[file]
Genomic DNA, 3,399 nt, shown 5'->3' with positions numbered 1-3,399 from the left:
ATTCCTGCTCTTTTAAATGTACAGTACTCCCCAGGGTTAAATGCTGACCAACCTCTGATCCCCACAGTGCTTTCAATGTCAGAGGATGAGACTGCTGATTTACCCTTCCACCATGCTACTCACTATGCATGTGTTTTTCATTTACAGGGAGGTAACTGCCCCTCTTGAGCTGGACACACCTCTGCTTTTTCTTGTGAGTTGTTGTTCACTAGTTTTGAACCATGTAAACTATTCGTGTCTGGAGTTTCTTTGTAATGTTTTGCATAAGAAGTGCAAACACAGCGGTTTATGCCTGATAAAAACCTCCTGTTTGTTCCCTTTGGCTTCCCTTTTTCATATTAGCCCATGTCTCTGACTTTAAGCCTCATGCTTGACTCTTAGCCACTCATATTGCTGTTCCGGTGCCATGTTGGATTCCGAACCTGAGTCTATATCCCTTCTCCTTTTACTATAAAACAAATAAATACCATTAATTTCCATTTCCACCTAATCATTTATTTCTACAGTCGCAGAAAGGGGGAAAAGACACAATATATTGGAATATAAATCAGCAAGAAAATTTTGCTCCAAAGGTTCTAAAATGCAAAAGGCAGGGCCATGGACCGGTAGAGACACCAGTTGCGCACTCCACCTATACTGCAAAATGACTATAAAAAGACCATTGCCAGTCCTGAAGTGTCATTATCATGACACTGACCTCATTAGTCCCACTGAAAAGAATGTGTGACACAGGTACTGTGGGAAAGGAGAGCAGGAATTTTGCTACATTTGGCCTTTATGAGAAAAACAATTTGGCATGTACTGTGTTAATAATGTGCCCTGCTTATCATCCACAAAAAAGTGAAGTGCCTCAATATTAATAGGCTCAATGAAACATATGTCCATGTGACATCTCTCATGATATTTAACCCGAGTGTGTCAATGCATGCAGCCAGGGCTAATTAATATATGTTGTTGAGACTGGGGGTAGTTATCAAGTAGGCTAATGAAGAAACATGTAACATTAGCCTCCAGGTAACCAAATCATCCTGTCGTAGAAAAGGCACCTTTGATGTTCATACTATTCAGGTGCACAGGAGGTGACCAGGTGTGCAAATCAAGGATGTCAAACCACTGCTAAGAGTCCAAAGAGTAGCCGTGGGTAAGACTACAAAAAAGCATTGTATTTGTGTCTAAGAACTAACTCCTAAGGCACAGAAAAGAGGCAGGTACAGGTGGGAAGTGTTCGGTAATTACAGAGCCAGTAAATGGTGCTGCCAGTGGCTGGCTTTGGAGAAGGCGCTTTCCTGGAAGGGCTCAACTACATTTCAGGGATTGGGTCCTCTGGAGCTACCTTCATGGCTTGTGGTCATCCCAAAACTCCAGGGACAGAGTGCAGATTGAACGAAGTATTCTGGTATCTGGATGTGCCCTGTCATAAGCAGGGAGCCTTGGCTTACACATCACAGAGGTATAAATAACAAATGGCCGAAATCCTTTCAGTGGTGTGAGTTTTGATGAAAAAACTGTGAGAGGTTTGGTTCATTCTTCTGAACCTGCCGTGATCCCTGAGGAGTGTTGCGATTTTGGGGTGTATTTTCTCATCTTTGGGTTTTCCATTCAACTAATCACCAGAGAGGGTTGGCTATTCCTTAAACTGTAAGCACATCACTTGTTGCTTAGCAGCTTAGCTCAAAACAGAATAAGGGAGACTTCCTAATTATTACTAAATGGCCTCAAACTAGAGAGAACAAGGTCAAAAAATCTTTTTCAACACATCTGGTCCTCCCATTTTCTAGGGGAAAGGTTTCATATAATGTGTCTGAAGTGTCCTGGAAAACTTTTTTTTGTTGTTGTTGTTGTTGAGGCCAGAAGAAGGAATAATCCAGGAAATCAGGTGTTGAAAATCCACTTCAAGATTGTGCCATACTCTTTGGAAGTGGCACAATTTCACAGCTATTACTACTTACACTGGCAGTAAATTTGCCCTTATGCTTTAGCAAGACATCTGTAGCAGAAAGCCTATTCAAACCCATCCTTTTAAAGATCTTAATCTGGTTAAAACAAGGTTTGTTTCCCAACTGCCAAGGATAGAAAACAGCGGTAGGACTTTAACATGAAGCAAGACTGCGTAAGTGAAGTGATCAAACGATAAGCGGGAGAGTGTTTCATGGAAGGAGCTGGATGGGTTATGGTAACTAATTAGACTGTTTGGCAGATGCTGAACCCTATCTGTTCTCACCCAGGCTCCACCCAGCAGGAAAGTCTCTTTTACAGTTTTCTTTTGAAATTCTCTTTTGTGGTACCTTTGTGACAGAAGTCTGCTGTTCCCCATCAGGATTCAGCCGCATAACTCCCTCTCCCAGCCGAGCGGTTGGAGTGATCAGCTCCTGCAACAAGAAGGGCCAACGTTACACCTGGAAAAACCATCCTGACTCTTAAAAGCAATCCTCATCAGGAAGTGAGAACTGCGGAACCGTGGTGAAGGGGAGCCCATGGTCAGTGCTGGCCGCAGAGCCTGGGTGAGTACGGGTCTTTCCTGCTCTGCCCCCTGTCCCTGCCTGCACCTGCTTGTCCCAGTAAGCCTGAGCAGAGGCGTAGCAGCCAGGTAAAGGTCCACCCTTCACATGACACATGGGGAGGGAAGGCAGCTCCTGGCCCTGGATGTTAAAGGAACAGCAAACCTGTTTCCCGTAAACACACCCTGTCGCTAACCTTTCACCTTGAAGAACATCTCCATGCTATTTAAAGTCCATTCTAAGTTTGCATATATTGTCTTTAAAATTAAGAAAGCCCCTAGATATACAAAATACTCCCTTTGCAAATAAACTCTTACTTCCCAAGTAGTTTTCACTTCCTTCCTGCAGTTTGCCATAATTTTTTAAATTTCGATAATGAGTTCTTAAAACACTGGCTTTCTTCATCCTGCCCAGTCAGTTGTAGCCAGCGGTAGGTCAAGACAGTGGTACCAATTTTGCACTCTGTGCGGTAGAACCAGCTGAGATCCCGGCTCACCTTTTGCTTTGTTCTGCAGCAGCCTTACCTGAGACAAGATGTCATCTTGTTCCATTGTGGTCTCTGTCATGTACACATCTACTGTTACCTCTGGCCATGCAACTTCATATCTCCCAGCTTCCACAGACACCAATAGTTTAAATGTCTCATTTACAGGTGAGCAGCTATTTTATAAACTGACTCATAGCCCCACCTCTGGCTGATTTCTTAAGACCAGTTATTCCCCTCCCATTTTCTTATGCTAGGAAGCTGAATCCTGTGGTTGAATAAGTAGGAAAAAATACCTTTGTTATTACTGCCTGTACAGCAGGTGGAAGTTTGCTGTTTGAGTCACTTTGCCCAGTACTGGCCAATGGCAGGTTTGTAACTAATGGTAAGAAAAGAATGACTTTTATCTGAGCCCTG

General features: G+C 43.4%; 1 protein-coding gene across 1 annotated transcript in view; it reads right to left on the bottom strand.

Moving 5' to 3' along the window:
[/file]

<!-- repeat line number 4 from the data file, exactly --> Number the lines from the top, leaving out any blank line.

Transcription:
Moving 5' to 3' along the window: